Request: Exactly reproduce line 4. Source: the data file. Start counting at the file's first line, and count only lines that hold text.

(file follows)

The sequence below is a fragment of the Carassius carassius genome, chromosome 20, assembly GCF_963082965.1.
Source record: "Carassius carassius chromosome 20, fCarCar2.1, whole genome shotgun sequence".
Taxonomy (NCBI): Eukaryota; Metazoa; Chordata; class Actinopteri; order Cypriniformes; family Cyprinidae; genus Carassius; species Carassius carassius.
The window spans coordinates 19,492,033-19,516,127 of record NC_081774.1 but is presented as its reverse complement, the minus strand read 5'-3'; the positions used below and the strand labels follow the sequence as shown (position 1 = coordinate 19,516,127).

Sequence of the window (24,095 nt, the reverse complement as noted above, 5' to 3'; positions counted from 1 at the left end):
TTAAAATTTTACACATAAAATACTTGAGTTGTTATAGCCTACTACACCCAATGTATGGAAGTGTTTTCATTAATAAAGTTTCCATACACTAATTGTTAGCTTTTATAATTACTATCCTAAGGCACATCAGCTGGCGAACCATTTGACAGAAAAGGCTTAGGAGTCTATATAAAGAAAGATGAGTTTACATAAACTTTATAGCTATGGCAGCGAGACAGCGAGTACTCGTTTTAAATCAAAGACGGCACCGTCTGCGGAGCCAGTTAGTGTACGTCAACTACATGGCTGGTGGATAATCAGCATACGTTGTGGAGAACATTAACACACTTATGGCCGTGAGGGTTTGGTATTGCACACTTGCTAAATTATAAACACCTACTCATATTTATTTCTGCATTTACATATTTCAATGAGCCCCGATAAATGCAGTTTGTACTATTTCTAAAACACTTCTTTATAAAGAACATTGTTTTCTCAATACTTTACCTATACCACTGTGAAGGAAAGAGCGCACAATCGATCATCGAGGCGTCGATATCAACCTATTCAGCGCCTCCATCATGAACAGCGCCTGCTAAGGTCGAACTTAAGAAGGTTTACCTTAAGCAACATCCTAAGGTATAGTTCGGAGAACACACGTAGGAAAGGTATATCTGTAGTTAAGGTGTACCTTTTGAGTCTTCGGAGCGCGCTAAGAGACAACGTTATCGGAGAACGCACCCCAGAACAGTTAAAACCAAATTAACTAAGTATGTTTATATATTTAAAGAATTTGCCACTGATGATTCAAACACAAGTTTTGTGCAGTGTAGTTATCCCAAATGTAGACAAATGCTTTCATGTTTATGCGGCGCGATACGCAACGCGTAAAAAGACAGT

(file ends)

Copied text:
The window spans coordinates 19,492,033-19,516,127 of record NC_081774.1 but is presented as its reverse complement, the minus strand read 5'-3'; the positions used below and the strand labels follow the sequence as shown (position 1 = coordinate 19,516,127).